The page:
Nullable reference types and model binding in ASP.NET

Nullable reference type project setting in .NET

Nullable reference types - a comparatively new feature of C# which helps (to some extent) to deal with probably the most common bug - NullReferenceException. The feature was introduced in C# 8.0, and the main idea behind it is a new compiler analyzer which produces warnings if you try to access (or a better word - dereference) potentially nullable reference type.

For old projects you can enable this feature by adding <Nullable>enable</Nullable> line to .csproj file. For new ASP.NET projects this feature is enabled by default, but you can disable it by removing the corresponding line from .csproj.

Let’s create a new ASP.NET 6 application and check the default WeatherForecast:

public class WeatherForecast
{
    public DateTime Date { get; set; }

    public int TemperatureC { get; set; }

    public int TemperatureF => 32 + (int)(TemperatureC / 0.5556);

    public string? Summary { get; set; }
}

As you can see, Summary’s type is string? which didn’t make sense before C# 8.0. But now, since the nullable reference type feature is enabled, all reference types, by design, are considered non-nullable. This means they have to have a value (at least from compiler perspective). And the way to tell the compiler that we want to be able to assign null, and thus make the property not required, is to add ? to the type. Basically, it’s the same way we used to mark value types as nullable, which kind of makes sense.

Let’s try to change Summary’s type from string? to just string. The first thing we notice - there’s a new compiler warning:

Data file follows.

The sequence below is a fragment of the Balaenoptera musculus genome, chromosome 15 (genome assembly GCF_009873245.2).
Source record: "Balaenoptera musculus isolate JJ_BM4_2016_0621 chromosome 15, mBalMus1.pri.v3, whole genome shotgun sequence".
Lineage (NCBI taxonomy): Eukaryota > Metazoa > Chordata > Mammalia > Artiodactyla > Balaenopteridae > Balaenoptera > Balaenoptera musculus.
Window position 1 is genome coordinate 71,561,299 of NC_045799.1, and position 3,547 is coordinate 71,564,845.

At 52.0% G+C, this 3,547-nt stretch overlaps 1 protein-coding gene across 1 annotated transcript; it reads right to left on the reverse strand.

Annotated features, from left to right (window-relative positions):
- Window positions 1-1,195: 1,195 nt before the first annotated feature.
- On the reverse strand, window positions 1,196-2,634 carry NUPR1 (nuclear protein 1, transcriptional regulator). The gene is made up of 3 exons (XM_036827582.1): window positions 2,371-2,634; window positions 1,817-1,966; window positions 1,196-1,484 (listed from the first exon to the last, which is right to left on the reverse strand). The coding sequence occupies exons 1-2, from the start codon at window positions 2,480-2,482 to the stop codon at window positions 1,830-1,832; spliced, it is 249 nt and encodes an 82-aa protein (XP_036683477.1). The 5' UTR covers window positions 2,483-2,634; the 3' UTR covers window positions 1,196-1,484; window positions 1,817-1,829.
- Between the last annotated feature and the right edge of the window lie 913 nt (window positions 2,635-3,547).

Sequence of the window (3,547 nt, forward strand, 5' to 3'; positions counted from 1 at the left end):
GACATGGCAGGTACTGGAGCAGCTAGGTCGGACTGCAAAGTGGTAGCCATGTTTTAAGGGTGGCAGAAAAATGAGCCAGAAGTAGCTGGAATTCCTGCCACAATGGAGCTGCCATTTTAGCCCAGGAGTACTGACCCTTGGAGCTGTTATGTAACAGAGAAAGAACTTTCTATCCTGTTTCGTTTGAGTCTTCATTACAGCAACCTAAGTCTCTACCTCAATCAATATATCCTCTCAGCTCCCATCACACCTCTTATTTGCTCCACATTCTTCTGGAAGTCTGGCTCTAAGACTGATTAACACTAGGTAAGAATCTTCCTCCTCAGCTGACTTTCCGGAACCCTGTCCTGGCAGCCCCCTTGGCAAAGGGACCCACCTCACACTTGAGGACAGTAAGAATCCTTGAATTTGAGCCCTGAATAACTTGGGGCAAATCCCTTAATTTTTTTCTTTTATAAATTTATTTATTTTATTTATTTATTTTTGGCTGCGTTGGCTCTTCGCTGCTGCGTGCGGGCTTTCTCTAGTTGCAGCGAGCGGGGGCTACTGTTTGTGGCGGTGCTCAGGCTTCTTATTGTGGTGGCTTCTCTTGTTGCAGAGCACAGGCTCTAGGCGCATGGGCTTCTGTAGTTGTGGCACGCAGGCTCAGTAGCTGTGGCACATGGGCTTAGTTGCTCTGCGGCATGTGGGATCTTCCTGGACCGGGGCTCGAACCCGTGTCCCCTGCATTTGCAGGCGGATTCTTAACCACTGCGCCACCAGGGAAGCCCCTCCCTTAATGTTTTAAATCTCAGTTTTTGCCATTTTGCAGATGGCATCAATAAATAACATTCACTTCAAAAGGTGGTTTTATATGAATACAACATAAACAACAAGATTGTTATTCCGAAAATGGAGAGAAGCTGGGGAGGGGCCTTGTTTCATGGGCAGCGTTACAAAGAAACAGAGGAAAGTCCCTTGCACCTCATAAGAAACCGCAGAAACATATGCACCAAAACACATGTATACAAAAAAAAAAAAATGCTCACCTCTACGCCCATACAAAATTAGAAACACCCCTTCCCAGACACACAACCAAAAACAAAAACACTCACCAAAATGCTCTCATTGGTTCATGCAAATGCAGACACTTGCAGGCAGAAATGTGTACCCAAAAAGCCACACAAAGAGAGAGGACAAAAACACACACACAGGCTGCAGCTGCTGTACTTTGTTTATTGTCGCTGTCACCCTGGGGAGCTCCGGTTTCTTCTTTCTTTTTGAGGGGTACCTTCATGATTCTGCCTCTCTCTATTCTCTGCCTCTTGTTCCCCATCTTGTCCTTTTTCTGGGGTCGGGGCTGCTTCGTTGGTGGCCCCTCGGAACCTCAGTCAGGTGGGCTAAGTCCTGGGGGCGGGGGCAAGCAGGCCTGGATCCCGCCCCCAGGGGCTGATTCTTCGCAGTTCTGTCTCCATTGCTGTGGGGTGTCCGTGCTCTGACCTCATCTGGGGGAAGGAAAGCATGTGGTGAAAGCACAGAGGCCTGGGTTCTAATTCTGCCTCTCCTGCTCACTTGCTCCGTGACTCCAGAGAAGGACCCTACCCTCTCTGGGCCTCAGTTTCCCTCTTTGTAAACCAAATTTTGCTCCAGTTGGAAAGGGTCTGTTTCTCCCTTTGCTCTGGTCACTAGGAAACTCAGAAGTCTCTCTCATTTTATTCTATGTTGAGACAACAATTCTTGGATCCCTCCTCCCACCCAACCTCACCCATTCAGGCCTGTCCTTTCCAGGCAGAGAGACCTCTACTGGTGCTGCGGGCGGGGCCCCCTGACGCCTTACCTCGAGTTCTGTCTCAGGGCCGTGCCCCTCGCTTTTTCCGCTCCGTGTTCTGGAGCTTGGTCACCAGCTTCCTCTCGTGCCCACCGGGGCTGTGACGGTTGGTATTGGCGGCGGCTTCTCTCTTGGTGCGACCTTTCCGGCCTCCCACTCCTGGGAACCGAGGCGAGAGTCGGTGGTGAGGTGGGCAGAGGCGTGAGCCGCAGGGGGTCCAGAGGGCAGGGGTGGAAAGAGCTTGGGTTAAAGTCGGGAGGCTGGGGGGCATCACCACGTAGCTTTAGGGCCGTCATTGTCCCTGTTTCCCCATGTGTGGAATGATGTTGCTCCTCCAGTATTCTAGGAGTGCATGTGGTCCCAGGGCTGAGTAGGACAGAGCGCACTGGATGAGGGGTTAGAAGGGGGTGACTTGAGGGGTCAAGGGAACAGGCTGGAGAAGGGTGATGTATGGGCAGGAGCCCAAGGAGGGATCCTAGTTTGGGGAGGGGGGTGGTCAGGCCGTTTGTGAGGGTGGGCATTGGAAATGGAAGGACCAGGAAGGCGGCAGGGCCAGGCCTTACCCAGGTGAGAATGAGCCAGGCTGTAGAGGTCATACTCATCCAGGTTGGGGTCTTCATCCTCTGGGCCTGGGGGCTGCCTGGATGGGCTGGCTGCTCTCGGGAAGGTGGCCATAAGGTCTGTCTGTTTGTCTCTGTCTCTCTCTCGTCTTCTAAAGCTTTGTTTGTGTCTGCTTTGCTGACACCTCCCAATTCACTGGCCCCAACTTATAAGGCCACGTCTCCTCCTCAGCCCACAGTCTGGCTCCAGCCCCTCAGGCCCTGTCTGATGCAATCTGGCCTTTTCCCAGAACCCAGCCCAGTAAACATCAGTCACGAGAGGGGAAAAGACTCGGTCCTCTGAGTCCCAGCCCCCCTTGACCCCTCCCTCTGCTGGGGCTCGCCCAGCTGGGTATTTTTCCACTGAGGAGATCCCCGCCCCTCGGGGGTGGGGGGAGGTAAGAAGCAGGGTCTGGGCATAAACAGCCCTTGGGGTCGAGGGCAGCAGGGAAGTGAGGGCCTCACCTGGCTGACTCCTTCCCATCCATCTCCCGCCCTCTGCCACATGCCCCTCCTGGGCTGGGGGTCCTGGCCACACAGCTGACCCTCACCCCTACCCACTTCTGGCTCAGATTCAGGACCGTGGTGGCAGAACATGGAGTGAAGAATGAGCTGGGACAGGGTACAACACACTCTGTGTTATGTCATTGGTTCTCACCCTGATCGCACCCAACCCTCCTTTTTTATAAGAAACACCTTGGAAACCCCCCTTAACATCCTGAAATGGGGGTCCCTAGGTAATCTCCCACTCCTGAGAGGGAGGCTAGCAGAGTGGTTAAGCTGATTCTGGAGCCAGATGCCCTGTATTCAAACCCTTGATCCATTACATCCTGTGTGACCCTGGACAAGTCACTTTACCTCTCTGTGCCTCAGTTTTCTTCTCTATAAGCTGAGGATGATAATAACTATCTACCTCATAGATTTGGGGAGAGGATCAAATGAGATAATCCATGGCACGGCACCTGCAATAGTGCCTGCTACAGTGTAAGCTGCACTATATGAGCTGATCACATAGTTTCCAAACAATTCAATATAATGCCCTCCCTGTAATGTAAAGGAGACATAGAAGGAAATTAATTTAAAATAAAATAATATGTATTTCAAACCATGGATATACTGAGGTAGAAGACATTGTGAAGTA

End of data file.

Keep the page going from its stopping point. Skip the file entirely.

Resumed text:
Warning CS8618 Non-nullable property ‘Summary’ must contain a non-null value when exiting constructor. Consider declaring the property as nullable.

What happens here? C# compiler sees that Summary field is not marked as nullable, but there is no default value, and there is no constructor which initializes the property. This means that if you create an instance of type WeatherForecast, the default value of Summary will be null. Which violates the “non-nullable” rule.

Let’s ignore the warning for now, and create a new POST method accepting WeatherForecast as a parameter:

[HttpPost(Name = "UpdateWeatherForecast")]
public IActionResult UpdateWeatherForecast(WeatherForecast weatherForecast)
{
    return Ok("Updated");
}

Run the app, open the swagger page and try to make a request without Summary:

ASP.NET consider non nullable fields as required in model binding

As you can see, ASP.NET is smart enough to figure out that Summary field is required (because it is not nullable), and we are getting 400 Bad Request with The Summary field is required. error. Basically, it implicitly adds [Required] attribute to all non-nullable reference types. This is default behaviour since ASP.NET Core 3, and you can disable it with an MvcOption called SuppressImplicitRequiredAttributeForNonNullableReferenceTypes.

The warning

But what if we, like all good developers, don’t want to have any warnings in our solution? Well, we can add a constructor in WeatherForecast and initialize all the properties there. (We can even make WeatherForecast immutable, but it’s a topic for another discussion). Let’s do it:

public class WeatherForecast
{
    public WeatherForecast(DateTime date, int temperatureC, string summary)
    {
        Date = date;
        TemperatureC = temperatureC;
        Summary = summary;
    }

    public DateTime Date { get; set; }

    public int TemperatureC { get; set; }

    public int TemperatureF => 32 + (int)(TemperatureC / 0.5556);

    public string Summary { get; set; }
}

The warning is gone, the compiler sees that the only option to create WeatherForecast is to use the new constructor containing summary paramter, and it will be able to validate that summary is not null in the invoking code. The problem solved, but one can argue the new constructor does look a bit strange. But what can we do?

Record types

C# 9.0 introduces a new record type that allows you to define our WeatherForecast more concisely (in this case the record will also be immutable):

public record WeatherForecast(
    DateTime Date, 
    int TemperatureC, 
    string Summary)
{
    public int TemperatureF => 32 + (int)(TemperatureC / 0.5556);
}

And guess what? ASP.NET Model Binding is able to deserialize these new records, so you can use them as action parameters! Much better, isn’t it?

Summary (and tips)

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